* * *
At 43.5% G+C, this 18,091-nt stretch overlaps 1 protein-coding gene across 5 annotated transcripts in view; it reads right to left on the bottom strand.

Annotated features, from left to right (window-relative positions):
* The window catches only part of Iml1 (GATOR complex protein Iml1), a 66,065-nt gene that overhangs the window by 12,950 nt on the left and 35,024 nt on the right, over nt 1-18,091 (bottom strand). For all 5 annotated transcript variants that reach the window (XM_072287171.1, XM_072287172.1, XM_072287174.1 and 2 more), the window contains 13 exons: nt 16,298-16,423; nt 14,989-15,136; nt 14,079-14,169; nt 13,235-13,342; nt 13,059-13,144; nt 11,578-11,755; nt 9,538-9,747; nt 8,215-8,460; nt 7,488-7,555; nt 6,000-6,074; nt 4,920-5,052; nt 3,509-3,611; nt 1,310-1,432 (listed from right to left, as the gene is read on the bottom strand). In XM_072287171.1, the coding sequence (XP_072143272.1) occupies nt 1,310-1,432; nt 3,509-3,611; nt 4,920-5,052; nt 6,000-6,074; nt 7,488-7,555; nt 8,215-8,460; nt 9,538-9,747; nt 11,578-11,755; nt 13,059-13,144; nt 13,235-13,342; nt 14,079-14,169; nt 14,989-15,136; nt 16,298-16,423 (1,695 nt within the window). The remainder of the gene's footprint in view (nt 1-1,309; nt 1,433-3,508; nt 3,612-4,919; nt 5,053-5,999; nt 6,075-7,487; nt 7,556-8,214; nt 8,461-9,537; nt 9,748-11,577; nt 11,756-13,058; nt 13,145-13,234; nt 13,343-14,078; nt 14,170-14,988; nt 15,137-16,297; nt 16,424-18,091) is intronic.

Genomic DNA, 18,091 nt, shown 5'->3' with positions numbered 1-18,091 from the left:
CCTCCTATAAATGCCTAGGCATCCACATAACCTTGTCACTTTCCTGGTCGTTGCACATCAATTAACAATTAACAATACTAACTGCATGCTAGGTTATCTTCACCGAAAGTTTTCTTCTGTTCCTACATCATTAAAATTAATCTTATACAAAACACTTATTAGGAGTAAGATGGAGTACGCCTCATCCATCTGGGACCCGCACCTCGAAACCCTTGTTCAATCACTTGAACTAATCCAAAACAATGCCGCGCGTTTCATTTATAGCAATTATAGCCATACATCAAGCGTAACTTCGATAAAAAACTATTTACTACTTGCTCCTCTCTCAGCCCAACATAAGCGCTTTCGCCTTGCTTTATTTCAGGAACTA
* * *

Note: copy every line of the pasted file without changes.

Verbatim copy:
At 43.5% G+C, this 18,091-nt stretch overlaps 1 protein-coding gene across 5 annotated transcripts in view; it reads right to left on the bottom strand.

Annotated features, from left to right (window-relative positions):
* The window catches only part of Iml1 (GATOR complex protein Iml1), a 66,065-nt gene that overhangs the window by 12,950 nt on the left and 35,024 nt on the right, over nt 1-18,091 (bottom strand). For all 5 annotated transcript variants that reach the window (XM_072287171.1, XM_072287172.1, XM_072287174.1 and 2 more), the window contains 13 exons: nt 16,298-16,423; nt 14,989-15,136; nt 14,079-14,169; nt 13,235-13,342; nt 13,059-13,144; nt 11,578-11,755; nt 9,538-9,747; nt 8,215-8,460; nt 7,488-7,555; nt 6,000-6,074; nt 4,920-5,052; nt 3,509-3,611; nt 1,310-1,432 (listed from right to left, as the gene is read on the bottom strand). In XM_072287171.1, the coding sequence (XP_072143272.1) occupies nt 1,310-1,432; nt 3,509-3,611; nt 4,920-5,052; nt 6,000-6,074; nt 7,488-7,555; nt 8,215-8,460; nt 9,538-9,747; nt 11,578-11,755; nt 13,059-13,144; nt 13,235-13,342; nt 14,079-14,169; nt 14,989-15,136; nt 16,298-16,423 (1,695 nt within the window). The remainder of the gene's footprint in view (nt 1-1,309; nt 1,433-3,508; nt 3,612-4,919; nt 5,053-5,999; nt 6,075-7,487; nt 7,556-8,214; nt 8,461-9,537; nt 9,748-11,577; nt 11,756-13,058; nt 13,145-13,234; nt 13,343-14,078; nt 14,170-14,988; nt 15,137-16,297; nt 16,424-18,091) is intronic.

Genomic DNA, 18,091 nt, shown 5'->3' with positions numbered 1-18,091 from the left:
CCTCCTATAAATGCCTAGGCATCCACATAACCTTGTCACTTTCCTGGTCGTTGCACATCAATTAACAATTAACAATACTAACTGCATGCTAGGTTATCTTCACCGAAAGTTTTCTTCTGTTCCTACATCATTAAAATTAATCTTATACAAAACACTTATTAGGAGTAAGATGGAGTACGCCTCATCCATCTGGGACCCGCACCTCGAAACCCTTGTTCAATCACTTGAACTAATCCAAAACAATGCCGCGCGTTTCATTTATAGCAATTATAGCCATACATCAAGCGTAACTTCGATAAAAAACTATTTACTACTTGCTCCTCTCTCAGCCCAACATAAGCGCTTTCGCCTTGCTTTATTTCAGGAACTA